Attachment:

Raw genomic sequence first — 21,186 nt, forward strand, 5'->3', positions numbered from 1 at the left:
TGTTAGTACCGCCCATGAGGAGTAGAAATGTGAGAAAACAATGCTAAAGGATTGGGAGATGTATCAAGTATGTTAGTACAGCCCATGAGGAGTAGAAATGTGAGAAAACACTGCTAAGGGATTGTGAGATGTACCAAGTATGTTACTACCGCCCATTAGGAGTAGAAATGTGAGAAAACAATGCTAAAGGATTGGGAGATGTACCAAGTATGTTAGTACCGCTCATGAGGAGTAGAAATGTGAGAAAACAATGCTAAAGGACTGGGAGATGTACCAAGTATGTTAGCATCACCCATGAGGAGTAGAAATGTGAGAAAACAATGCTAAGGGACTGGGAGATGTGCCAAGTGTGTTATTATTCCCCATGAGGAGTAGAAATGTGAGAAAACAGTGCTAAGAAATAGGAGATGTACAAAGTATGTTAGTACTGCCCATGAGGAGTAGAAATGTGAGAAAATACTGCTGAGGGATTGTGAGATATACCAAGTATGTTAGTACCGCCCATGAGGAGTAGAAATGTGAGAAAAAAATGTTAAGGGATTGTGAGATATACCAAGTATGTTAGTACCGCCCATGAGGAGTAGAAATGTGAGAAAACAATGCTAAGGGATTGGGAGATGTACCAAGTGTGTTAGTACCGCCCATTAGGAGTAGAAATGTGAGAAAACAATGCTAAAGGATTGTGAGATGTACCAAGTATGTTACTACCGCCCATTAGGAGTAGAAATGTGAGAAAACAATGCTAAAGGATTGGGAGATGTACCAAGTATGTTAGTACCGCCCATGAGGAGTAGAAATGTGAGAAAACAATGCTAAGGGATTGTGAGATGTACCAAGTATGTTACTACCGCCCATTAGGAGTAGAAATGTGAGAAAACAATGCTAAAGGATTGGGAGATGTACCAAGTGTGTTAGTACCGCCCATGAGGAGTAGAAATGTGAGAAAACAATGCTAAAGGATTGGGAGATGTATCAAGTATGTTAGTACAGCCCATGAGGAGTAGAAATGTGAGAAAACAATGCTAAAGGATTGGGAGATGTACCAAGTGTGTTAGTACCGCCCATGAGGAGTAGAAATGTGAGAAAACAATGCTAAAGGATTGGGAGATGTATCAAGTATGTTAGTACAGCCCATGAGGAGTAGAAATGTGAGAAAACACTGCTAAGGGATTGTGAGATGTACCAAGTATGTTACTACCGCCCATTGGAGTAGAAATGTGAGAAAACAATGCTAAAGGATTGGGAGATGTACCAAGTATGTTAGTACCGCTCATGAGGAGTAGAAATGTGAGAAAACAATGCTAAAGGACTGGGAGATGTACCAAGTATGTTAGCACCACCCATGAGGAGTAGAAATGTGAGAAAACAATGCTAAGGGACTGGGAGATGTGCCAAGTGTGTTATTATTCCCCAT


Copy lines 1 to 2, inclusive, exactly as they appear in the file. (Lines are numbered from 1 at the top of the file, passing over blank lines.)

Raw genomic sequence first — 21,186 nt, forward strand, 5'->3', positions numbered from 1 at the left:
TGTTAGTACCGCCCATGAGGAGTAGAAATGTGAGAAAACAATGCTAAAGGATTGGGAGATGTATCAAGTATGTTAGTACAGCCCATGAGGAGTAGAAATGTGAGAAAACACTGCTAAGGGATTGTGAGATGTACCAAGTATGTTACTACCGCCCATTAGGAGTAGAAATGTGAGAAAACAATGCTAAAGGATTGGGAGATGTACCAAGTATGTTAGTACCGCTCATGAGGAGTAGAAATGTGAGAAAACAATGCTAAAGGACTGGGAGATGTACCAAGTATGTTAGCATCACCCATGAGGAGTAGAAATGTGAGAAAACAATGCTAAGGGACTGGGAGATGTGCCAAGTGTGTTATTATTCCCCATGAGGAGTAGAAATGTGAGAAAACAGTGCTAAGAAATAGGAGATGTACAAAGTATGTTAGTACTGCCCATGAGGAGTAGAAATGTGAGAAAATACTGCTGAGGGATTGTGAGATATACCAAGTATGTTAGTACCGCCCATGAGGAGTAGAAATGTGAGAAAAAAATGTTAAGGGATTGTGAGATATACCAAGTATGTTAGTACCGCCCATGAGGAGTAGAAATGTGAGAAAACAATGCTAAGGGATTGGGAGATGTACCAAGTGTGTTAGTACCGCCCATTAGGAGTAGAAATGTGAGAAAACAATGCTAAAGGATTGTGAGATGTACCAAGTATGTTACTACCGCCCATTAGGAGTAGAAATGTGAGAAAACAATGCTAAAGGATTGGGAGATGTACCAAGTATGTTAGTACCGCCCATGAGGAGTAGAAATGTGAGAAAACAATGCTAAGGGATTGTGAGATGTACCAAGTATGTTACTACCGCCCATTAGGAGTAGAAATGTGAGAAAACAATGCTAAAGGATTGGGAGATGTACCAAGTGTGTTAGTACCGCCCATGAGGAGTAGAAATGTGAGAAAACAATGCTAAAGGATTGGGAGATGTATCAAGTATGTTAGTACAGCCCATGAGGAGTAGAAATGTGAGAAAACAATGCTAAAGGATTGGGAGATGTACCAAGTGTGTTAGTACCGCCCATGAGGAGTAGAAATGTGAGAAAACAATGCTAAAGGATTGGGAGATGTATCAAGTATGTTAGTACAGCCCATGAGGAGTAGAAATGTGAGAAAACACTGCTAAGGGATTGTGAGATGTACCAAGTATGTTACTACCGCCCATTGGAGTAGAAATGTGAGAAAACAATGCTAAAGGATTGGGAGATGTACCAAGTATGTTAGTACCGCTCATGAGGAGTAGAAATGTGAGAAAACAATGCTAAAGGACTGGGAGATGTACCAAGTATGTTAGCACCACCCATGAGGAGTAGAAATGTGAGAAAACAATGCTAAGGGACTGGGAGATGTGCCAAGTGTGTTATTATTCCCCAT